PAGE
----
By jamida


2010-10-04 00:14:20 8 Comments

I'm curious if there's any way to do a query in Django that's not a "SELECT * FROM..." underneath. I'm trying to do a "SELECT DISTINCT columnName FROM ..." instead.

Specifically I have a model that looks like:

class ProductOrder(models.Model):
   Product  = models.CharField(max_length=20, promary_key=True)
   Category = models.CharField(max_length=30)
   Rank = models.IntegerField()

where the Rank is a rank within a Category. I'd like to be able to iterate over all the Categories doing some operation on each rank within that category.

I'd like to first get a list of all the categories in the system and then query for all products in that category and repeat until every category is processed.

I'd rather avoid raw SQL, but if I have to go there, that'd be fine. Though I've never coded raw SQL in Django/Python before.

4 comments

@SuperNova 2015-10-15 08:31:43

User order by with that field, and then do distinct.

ProductOrder.objects.order_by('category').values_list('category', flat=True).distinct()

@Mark Chackerian 2015-02-02 23:00:23

The other answers are fine, but this is a little cleaner, in that it only gives the values like you would get from a DISTINCT query, without any cruft from Django.

>>> set(ProductOrder.objects.values_list('category', flat=True))
{u'category1', u'category2', u'category3', u'category4'}

or

>>> list(set(ProductOrder.objects.values_list('category', flat=True)))
[u'category1', u'category2', u'category3', u'category4']

And, it works without PostgreSQL.

This is less efficient than using a .distinct(), presuming that DISTINCT in your database is faster than a python set, but it's great for noodling around the shell.

@mehmet 2016-06-29 22:10:36

values_list does not put DISTINCT in the sql query, so this would bring multiple values if there were.

@Mark Chackerian 2016-06-29 23:11:28

no it doesn't -- that's what set is for

@geekandglitter 2019-06-03 18:58:31

The list option worked great. Thank you

@Wolph 2010-10-04 00:22:09

It's quite simple actually if you're using PostgreSQL, just use distinct(columns).

Productorder.objects.all().distinct('category')

Note that this feature has been included in Django since 1.4

@Bernhard Vallant 2010-10-04 01:27:49

-1: distinct doesn't take any fields as argument, the documentation shows that and also check out the code: code.djangoproject.com/browser/django/trunk/django/db/models‌​/…

@Manoj Govindan 2010-10-04 05:17:28

Lazerscience is correct. Distinct will not accept any column names as arguments.

@Wolph 2010-10-04 07:35:38

@lazerscience, @Manoj Govindan: I'm sorry, you're right. It seems that I have patched Django to add that feature. I've added a link to the patch

@Will Hardy 2011-12-28 16:06:37

This is now in Django SVN and will be in Django 1.4

@holms 2012-03-08 18:22:40

why things can't be always simple as this.. i wish we'd had django 1.4 on our servers already..

@Mark Chackerian 2013-02-04 21:04:00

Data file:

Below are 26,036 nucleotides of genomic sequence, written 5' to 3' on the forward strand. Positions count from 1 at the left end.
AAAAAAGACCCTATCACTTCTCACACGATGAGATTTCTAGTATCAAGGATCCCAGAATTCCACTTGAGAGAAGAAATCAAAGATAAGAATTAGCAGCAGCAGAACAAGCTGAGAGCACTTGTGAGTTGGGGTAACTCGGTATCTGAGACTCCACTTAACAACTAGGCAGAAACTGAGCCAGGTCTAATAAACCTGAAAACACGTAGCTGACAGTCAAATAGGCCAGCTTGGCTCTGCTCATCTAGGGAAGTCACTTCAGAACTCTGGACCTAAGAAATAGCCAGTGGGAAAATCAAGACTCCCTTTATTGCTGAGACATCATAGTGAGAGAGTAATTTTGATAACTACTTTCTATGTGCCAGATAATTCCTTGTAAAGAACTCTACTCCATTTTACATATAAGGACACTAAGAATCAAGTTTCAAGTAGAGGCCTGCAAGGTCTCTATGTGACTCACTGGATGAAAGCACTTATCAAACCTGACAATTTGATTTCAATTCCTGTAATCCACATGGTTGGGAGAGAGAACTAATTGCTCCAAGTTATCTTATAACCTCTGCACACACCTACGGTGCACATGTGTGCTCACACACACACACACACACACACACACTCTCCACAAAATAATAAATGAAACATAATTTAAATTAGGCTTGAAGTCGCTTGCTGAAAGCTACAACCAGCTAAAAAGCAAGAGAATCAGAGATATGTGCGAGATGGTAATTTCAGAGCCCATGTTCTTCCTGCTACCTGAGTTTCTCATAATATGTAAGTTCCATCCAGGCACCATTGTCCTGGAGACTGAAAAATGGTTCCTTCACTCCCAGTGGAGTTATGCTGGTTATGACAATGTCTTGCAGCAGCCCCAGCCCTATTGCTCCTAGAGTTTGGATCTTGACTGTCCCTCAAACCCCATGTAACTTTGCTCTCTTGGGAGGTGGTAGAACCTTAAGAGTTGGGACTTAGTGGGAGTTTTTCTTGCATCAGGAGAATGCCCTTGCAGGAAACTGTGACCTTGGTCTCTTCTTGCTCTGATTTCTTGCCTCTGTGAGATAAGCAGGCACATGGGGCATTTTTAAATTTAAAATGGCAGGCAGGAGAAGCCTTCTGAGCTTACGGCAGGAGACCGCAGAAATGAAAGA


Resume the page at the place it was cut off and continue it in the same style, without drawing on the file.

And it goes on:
Note: unless you're using PostgreSQL, you can't give distinct() an argument. Best stick with the accepted solution above.

@Skylar Saveland 2013-02-18 02:02:40

in the tests, this is can_distinct_on_fields which appears to be Postgres-only

@Wolph 2014-04-09 11:28:20

It would be useful if the downvoters could explain the downvotes, the original answer was indeed incorrect but that was rectified about 4 years ago ;)

@Antony Hatchkins 2015-04-23 11:51:52

plus 1, but all() is not necessary here

@Hassan Baig 2016-11-28 12:44:03

Does count() work with distinct('field')?

@Manoj Govindan 2010-10-04 05:30:09

One way to get the list of distinct column names from the database is to use distinct() in conjunction with values().

In your case you can do the following to get the names of distinct categories:

q = ProductOrder.objects.values('Category').distinct()
print q.query # See for yourself.

# The query would look something like
# SELECT DISTINCT "app_productorder"."category" FROM "app_productorder"

There are a couple of things to remember here. First, this will return a ValuesQuerySet which behaves differently from a QuerySet. When you access say, the first element of q (above) you'll get a dictionary, NOT an instance of ProductOrder.

Second, it would be a good idea to read the warning note in the docs about using distinct(). The above example will work but all combinations of distinct() and values() may not.

PS: it is a good idea to use lower case names for fields in a model. In your case this would mean rewriting your model as shown below:

class ProductOrder(models.Model):
    product  = models.CharField(max_length=20, primary_key=True)
    category = models.CharField(max_length=30)
    rank = models.IntegerField()

@Jonathan Liuti 2012-10-16 15:03:18

The method described below is now available in django 1.4 and is nice if you need ProductOrder instance with field aware distinct ;-)

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